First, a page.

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Unrepentent Policy Failure: Universal Service Subsidies in Voice and Broadband
  • Thomas Hazlett, George Mason University
  • Scott J. Wallsten

In the first half of 2013, the Universal Service Fund levied a nearly 16 percent tax on users of fixed, mobile, and VoIP communications, spending nearly $9 billion to extend networks. Yet, USF expenditures – about $110 billion (in 2013 dollars) since 1998, of which $64 billion went for telephone carrier subsidies – extend voice services to, at most, one-half of one percent of U.S. households. This generous estimate of about 600,000 residences implies a cost-per-home of $106,000, just counting the federal carrier subsidies. Entrenched interests make the program exceedingly difficult to change. These interests include hundreds of rural telephone companies, inefficiently small and opportunistically expensive because funds are paid out according to cost- plus criteria. Some carriers receive more than $10,000 per line per year to support voice service. Yet, FCC data show that mobile voice service is available to 99.9 percent of households and wireless broadband service to over 99.5% of the U.S. population, including 97.8 percent of rural residences. In addition, satellite systems supply voice and data services to households virtually everywhere people live in the United States, using networks built without subsidies. Even with subsidized lines, subscribers typically pay $400 a year or more just for voice service. While some USF dollars help low-income subscribers pay their bills, 80% of poor households receive no subsidies and yet pay the USF tax. Studies, including several by the Government Accountability Office (GAO), have repeatedly revealed USF waste, fraud and abuse. The Federal Communications Commission (FCC) issued a 751-page Order in late 2011 purporting to deal with part of the situation, but rather than fixing fundamental problems the FCC Order extends subsidies from voice to broadband and mandates increases in payments to carriers. Even when attempting to rein in costs, the Order applies Band-Aids where tourniquets are needed. Emblematic of the new rules is a measure to limit subsidies to rural carriers to $3,000 per line per year. This laughably spacious ceiling – in a day when satellite voice-and-broadband service is offered to virtually every U.S. household for $600 a year -- will fail to remedy the endemic waste in the USF. Instead, it targets the ―headline risk‖ policy makers now face when grotesquely profligate industry payments are made public. Most critically, the FCC provides a new rationale for subsidies – substituting ―broadband‖ for ―voice‖ – breathing renewed political life into a failed government initiative that taxes urban phone users, most heavily poor households who use wireless phones and make long-distance (including international) calls, in order to subsidize phone companies and property owners in rural markets. Indeed, the reform‘s first effects were to increase the High Cost Fund by about $400 million. Upon examination, the fig leaf of ―public interest‖ for this transfer wilts. Any plausible cost-benefit test reveals that economic welfare would increase were the entire $9 billion per year USF program eliminated.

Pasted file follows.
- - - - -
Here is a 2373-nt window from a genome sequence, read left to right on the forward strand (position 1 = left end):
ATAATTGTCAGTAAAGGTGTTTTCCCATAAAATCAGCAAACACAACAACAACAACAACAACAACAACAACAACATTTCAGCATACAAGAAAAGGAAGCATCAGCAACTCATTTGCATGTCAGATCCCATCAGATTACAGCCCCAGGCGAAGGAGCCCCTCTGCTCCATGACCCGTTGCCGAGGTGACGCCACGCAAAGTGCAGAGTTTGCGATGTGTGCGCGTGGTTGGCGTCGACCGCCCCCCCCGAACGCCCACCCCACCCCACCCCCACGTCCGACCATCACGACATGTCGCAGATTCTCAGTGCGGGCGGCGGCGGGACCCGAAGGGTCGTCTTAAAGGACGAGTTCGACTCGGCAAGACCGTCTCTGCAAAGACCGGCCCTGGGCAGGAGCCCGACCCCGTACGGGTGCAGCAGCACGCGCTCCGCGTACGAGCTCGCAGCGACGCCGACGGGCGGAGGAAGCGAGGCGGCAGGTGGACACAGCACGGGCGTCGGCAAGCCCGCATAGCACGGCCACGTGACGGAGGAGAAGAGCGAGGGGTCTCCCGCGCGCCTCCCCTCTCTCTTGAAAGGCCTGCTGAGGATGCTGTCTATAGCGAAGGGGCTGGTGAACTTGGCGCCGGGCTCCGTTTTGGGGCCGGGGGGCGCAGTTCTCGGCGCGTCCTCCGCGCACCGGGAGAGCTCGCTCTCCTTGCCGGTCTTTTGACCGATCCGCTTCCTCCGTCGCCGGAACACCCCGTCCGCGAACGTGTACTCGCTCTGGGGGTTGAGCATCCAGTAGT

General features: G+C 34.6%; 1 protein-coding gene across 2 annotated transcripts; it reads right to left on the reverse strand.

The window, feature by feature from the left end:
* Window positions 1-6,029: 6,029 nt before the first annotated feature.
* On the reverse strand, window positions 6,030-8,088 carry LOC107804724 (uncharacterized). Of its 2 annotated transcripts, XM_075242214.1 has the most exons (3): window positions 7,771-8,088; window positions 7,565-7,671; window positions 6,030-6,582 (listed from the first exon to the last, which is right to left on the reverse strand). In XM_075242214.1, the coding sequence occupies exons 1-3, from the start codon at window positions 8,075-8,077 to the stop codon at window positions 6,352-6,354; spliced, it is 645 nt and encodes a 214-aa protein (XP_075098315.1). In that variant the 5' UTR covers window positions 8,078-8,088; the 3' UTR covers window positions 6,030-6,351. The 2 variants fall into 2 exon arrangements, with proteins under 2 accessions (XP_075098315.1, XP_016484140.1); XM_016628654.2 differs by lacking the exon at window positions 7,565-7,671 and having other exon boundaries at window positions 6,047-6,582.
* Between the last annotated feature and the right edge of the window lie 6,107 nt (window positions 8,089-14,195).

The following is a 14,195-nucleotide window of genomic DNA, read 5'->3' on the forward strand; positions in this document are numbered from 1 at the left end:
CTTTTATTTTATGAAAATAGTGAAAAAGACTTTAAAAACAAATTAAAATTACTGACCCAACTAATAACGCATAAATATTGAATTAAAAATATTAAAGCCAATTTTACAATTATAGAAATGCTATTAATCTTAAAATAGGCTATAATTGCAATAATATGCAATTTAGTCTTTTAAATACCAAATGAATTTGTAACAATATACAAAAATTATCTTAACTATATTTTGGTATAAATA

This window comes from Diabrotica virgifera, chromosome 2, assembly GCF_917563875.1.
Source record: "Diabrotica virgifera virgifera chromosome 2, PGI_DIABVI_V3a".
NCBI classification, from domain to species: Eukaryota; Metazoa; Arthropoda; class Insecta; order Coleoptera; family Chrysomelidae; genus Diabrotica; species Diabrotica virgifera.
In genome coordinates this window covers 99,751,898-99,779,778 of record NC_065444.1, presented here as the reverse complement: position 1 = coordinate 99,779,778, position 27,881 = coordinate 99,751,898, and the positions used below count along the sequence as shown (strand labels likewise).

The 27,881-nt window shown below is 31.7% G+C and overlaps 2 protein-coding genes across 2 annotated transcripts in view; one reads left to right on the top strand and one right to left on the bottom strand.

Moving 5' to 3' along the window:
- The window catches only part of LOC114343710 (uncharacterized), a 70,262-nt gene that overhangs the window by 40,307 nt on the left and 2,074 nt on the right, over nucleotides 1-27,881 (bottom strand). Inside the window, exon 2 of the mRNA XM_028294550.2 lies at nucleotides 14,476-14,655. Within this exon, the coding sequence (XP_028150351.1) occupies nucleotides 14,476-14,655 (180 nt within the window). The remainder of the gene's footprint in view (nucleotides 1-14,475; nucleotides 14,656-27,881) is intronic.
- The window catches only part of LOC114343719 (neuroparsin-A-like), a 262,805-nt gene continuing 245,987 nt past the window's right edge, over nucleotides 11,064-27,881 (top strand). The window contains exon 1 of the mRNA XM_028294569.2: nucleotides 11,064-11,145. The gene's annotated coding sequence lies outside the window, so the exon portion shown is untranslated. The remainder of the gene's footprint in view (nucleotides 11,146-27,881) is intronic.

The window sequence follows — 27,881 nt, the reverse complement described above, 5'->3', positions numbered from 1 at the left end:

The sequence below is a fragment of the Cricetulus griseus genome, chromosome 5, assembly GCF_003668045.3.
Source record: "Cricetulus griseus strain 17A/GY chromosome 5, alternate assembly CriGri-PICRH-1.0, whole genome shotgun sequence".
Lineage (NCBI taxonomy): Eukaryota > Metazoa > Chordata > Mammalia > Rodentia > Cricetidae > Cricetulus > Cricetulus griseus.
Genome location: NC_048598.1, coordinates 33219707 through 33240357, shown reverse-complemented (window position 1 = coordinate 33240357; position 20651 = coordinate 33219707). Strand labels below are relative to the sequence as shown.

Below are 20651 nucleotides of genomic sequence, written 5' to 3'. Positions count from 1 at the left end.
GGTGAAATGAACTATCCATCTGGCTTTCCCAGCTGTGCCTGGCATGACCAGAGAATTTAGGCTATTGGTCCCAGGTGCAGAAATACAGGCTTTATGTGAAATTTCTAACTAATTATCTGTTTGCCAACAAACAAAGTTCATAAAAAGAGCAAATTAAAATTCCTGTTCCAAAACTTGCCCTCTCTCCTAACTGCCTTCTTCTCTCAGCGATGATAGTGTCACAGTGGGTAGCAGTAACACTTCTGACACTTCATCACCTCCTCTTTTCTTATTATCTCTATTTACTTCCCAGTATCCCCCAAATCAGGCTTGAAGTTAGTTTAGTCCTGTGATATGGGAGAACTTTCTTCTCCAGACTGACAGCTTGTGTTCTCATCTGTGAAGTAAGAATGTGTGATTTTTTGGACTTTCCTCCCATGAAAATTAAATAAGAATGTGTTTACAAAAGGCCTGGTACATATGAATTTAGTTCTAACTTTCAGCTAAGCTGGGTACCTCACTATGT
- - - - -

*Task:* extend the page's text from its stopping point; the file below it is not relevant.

• universal service,
  • broadband,
  • subsidies,
  • regulation,
  • telecommunications
Publication Date
June, 2013
Citation Information
Thomas Hazlett and Scott J. Wallsten. "Unrepentent Policy Failure: Universal Service Subsidies in Voice and Broadband" (2013)
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